I thought they were squirrels at first, fussing amongst themselves as squirrels do.
It was early November and I was deep into a sketch––the forest was an absolute cathedral of color this fall––and I hardly paid the chatter any mind.
Until I saw the wings. Oh, they’re hawks! My curiosity was piqued.
It was a pair of small hawks––that much I could discern––and they were upset, squawking as they flapped about in the understory.
But then they were gone, and I was back to my sketch, wondering what sort of hawk they were, and what might have roused them to such a commotion on an early November afternoon.
I took my sketch back to the studio, and started this last Autumnal scene. I was particularly enamored with the sourwood, whose bright red color was at turns pink, melon, and scarlet. But in the end, it was just a scene, and I felt something was missing.
I had completely forgotten about the hawks.
I even thought––should I put a stag in here? or a bear?––even though I know from experience that inserting a wild animal into a scene does not automatically render that scene better. I actually mused on the whole stag thing for a good while before I even remembered what I had experienced in the forest.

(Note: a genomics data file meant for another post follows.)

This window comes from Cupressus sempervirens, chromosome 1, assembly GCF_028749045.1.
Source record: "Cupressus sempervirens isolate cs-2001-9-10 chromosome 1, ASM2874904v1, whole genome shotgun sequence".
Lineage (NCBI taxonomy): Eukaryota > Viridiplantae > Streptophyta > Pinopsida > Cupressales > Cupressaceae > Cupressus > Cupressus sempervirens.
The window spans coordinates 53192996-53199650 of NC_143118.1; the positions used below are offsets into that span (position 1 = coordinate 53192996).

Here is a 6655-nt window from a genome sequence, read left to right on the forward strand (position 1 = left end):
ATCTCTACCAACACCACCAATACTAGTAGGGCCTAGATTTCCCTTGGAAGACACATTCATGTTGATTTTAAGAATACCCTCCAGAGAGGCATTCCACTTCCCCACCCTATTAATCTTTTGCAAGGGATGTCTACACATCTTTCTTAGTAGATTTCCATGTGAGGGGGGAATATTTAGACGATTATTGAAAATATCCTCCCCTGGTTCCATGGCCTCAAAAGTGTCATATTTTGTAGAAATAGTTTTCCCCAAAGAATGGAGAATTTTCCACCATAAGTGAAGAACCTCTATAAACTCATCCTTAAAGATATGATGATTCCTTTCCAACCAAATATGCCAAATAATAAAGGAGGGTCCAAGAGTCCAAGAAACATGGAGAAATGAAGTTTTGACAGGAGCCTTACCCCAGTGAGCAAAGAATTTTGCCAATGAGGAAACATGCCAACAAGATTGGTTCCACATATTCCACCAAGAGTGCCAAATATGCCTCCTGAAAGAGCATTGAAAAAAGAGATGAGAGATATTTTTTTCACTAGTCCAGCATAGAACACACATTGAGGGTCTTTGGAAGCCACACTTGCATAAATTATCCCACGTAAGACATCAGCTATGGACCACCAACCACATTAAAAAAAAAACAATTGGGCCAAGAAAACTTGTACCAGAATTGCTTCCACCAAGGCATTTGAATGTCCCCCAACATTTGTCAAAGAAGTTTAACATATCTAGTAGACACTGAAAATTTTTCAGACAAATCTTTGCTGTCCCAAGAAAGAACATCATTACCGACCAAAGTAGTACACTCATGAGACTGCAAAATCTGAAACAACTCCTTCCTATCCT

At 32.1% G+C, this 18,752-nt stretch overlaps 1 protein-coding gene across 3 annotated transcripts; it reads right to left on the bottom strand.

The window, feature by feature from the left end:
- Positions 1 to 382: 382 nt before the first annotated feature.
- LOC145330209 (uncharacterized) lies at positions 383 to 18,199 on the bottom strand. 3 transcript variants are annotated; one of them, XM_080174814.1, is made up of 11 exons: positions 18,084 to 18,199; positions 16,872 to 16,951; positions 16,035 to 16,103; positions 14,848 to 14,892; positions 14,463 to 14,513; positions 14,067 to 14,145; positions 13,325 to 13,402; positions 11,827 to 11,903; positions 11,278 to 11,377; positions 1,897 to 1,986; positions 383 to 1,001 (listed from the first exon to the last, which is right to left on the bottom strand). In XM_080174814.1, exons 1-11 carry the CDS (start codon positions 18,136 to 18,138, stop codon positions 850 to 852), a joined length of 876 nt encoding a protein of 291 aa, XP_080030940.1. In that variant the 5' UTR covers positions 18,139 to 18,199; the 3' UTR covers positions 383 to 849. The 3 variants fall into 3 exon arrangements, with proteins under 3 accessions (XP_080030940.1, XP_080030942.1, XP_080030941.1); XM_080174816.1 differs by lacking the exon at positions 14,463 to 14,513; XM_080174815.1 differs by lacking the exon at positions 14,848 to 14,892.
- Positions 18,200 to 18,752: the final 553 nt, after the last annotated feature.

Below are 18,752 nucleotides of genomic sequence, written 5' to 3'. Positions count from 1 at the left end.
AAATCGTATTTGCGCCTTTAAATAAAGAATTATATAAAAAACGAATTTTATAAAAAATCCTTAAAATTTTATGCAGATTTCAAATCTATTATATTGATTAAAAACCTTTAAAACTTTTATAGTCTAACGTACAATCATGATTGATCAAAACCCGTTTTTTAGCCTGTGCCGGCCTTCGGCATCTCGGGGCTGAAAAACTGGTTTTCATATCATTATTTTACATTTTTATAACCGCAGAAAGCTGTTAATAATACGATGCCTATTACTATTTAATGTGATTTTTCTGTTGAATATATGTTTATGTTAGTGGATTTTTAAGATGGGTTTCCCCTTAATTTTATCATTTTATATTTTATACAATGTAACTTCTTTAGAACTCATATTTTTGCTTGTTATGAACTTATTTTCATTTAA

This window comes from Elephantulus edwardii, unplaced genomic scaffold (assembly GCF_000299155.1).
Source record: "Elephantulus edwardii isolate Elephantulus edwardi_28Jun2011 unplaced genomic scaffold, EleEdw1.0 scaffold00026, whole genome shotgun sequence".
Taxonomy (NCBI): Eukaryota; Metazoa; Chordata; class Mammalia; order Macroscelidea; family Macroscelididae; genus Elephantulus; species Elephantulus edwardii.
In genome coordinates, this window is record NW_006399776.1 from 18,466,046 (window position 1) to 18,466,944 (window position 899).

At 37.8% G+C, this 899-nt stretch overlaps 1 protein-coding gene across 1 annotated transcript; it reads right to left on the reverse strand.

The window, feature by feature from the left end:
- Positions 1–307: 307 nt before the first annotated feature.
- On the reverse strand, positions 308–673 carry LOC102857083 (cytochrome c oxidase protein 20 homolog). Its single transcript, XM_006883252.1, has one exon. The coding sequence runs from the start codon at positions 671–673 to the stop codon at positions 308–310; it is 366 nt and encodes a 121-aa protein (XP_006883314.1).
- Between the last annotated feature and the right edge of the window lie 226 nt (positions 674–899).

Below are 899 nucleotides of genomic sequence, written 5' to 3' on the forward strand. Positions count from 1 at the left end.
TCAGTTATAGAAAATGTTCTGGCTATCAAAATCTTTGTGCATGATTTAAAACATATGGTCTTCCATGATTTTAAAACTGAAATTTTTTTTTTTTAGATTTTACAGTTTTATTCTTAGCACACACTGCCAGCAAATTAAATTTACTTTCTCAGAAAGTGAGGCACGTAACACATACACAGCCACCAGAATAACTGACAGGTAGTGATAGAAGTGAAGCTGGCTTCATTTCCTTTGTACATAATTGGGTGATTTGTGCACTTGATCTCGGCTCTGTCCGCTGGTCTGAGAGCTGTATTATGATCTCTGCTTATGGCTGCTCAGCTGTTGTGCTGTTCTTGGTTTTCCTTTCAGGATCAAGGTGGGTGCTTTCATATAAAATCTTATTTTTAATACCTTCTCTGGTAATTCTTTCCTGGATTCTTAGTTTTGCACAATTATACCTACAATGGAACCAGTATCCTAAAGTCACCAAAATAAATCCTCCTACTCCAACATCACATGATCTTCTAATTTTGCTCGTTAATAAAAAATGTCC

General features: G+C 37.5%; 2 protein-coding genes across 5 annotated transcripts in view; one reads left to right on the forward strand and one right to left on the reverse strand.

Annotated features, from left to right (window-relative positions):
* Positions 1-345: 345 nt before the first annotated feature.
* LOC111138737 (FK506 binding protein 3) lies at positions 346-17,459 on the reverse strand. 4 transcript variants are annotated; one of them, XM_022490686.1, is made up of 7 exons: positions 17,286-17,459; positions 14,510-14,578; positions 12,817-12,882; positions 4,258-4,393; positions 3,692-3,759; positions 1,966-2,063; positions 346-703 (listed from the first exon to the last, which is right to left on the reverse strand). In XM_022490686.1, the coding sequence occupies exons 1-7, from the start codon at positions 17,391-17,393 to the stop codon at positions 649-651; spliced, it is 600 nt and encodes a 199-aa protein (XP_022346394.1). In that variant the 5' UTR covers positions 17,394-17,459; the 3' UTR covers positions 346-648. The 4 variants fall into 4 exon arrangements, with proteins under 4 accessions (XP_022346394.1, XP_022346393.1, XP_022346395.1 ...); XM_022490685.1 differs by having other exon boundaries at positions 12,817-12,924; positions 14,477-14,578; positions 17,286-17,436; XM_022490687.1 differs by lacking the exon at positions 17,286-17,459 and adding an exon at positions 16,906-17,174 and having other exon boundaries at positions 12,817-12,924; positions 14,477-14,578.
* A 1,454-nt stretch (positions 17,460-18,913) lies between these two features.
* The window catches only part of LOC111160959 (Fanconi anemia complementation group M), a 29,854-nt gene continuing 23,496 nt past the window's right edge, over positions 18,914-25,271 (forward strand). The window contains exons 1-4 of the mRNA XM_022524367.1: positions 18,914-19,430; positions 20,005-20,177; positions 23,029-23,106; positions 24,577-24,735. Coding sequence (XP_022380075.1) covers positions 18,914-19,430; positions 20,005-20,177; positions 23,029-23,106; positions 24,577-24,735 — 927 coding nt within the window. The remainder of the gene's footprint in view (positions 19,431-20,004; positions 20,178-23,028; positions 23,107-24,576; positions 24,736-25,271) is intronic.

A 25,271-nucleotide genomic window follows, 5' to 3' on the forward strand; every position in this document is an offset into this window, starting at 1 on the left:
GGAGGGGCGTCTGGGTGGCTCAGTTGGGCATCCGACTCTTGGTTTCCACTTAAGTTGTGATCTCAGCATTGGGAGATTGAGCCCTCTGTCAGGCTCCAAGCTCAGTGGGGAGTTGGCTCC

And then I felt rather foolish.
But I set to work. What kind of hawks were they? A quick dip into the amazing website of Cornell’s Lab of Ornithology gave me two possibilities: Sharp-shinned or Cooper’s. One need only listen to the calls of each to figure out that a Cooper’s hawk sounds a lot like a squirrel, while a Sharp-shinned, with its high, clear tones, does not. (Also, for what it’s worth, they look remarkably alike).
But there was a deeper question rippling under the surface. How could it be that I was nearly finished with this piece before I realized that something was missing, and even then I did not recall what the forest had given me? How could I be so obtuse? And even worse, I had written in my journal only days before: What is the image here, in this forest, that describes the inner world of this community?
Embarrassed, I asked what energy the hawks carried, and drew the Tower card from my Tarot deck: ego shattered by nature writes the author of this deck*. I dreamt of a hat that didn’t fit anymore, and of a bike that fit so poorly that I wasted lots of physical energy trying to pedal up a hill.
I invited those hawks into my Autumnal scene, and they arrived, because of course they were already there. And they had things to do. Have a small feast of my journal, for one. And they had things to say to me in the Otherworld of art, where memory can shift and the inner worlds of birds and forest and human might intertwine.
This did not happen. This most certainly did happen. Because we are in the Otherworld, just as surely as we are not.
- *The Cornell Lab of Ornithology’s amazing site: allaboutbirds.org
* Tarot deck: Botanica by Kevin Jay Stanton